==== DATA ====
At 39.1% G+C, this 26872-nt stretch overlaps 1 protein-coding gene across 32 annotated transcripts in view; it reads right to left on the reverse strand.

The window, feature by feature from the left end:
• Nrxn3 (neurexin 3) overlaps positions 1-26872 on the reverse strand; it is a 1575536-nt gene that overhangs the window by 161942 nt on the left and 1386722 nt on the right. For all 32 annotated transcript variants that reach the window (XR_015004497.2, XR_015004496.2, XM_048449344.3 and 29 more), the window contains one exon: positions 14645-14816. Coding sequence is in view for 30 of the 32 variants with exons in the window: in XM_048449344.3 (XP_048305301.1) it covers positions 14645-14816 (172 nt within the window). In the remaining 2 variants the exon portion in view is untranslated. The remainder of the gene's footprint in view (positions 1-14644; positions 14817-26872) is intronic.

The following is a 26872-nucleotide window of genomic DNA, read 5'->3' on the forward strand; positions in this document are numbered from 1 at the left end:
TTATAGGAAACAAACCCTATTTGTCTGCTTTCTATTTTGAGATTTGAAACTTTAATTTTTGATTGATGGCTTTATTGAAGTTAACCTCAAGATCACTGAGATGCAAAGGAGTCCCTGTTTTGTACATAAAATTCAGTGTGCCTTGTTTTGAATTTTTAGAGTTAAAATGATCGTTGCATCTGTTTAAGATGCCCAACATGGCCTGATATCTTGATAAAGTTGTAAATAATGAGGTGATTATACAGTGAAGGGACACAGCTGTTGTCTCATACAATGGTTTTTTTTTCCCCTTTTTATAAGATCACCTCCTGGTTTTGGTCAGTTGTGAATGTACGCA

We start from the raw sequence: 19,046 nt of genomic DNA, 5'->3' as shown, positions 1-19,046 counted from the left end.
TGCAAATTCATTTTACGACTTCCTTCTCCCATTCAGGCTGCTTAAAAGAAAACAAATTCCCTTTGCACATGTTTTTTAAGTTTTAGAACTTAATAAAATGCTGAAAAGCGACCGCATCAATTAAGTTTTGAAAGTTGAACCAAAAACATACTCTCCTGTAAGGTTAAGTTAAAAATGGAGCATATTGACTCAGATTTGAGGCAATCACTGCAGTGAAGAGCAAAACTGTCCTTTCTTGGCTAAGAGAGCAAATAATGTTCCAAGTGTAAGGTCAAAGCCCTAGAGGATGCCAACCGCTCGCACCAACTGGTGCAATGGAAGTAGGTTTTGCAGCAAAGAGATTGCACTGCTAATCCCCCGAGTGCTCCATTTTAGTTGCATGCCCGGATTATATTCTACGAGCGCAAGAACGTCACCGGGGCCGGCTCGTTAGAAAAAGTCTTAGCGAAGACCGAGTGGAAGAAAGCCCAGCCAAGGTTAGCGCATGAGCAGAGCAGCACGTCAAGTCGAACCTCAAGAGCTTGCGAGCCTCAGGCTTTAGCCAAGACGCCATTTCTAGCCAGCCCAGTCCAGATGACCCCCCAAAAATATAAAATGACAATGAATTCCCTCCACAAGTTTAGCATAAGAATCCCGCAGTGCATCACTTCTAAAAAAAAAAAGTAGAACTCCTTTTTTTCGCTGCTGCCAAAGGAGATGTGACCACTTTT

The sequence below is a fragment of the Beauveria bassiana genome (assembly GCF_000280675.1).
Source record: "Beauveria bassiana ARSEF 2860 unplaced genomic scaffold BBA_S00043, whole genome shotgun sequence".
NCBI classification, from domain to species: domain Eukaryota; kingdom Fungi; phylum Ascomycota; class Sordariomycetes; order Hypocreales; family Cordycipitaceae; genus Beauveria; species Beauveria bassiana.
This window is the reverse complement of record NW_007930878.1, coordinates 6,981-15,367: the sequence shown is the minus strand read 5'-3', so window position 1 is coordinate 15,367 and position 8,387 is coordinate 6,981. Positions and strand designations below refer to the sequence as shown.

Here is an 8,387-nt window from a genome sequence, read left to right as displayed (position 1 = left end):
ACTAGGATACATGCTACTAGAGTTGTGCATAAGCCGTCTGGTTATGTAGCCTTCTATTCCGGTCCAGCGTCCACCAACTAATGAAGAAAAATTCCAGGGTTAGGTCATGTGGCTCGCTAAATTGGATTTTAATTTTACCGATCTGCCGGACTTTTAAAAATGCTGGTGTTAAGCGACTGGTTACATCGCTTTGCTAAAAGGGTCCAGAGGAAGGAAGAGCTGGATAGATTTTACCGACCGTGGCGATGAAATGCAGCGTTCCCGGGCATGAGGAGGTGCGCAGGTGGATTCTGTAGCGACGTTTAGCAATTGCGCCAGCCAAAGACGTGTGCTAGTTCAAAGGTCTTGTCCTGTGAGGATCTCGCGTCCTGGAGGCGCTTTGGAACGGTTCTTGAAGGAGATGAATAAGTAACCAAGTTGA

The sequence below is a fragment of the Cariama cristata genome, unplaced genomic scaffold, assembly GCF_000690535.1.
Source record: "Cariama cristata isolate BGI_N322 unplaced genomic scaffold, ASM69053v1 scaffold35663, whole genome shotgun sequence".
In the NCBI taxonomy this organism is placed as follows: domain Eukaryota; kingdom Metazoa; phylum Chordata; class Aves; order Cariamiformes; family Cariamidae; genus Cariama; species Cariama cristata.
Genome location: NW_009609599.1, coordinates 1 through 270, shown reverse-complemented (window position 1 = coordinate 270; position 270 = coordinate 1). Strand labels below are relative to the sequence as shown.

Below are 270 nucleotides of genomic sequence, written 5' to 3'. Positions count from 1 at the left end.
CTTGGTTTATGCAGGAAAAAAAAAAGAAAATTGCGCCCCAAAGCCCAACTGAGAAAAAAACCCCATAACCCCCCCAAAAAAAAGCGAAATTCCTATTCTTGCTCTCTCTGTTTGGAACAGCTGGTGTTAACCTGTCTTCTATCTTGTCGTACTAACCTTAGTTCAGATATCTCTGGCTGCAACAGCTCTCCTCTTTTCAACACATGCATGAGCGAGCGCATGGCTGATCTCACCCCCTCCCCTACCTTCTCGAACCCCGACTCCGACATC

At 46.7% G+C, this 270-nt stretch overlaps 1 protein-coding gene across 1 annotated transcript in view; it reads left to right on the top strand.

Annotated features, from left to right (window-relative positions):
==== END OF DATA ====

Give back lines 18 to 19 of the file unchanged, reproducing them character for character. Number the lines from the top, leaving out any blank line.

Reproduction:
Below are 270 nucleotides of genomic sequence, written 5' to 3'. Positions count from 1 at the left end.
CTTGGTTTATGCAGGAAAAAAAAAAGAAAATTGCGCCCCAAAGCCCAACTGAGAAAAAAACCCCATAACCCCCCCAAAAAAAAGCGAAATTCCTATTCTTGCTCTCTCTGTTTGGAACAGCTGGTGTTAACCTGTCTTCTATCTTGTCGTACTAACCTTAGTTCAGATATCTCTGGCTGCAACAGCTCTCCTCTTTTCAACACATGCATGAGCGAGCGCATGGCTGATCTCACCCCCTCCCCTACCTTCTCGAACCCCGACTCCGACATC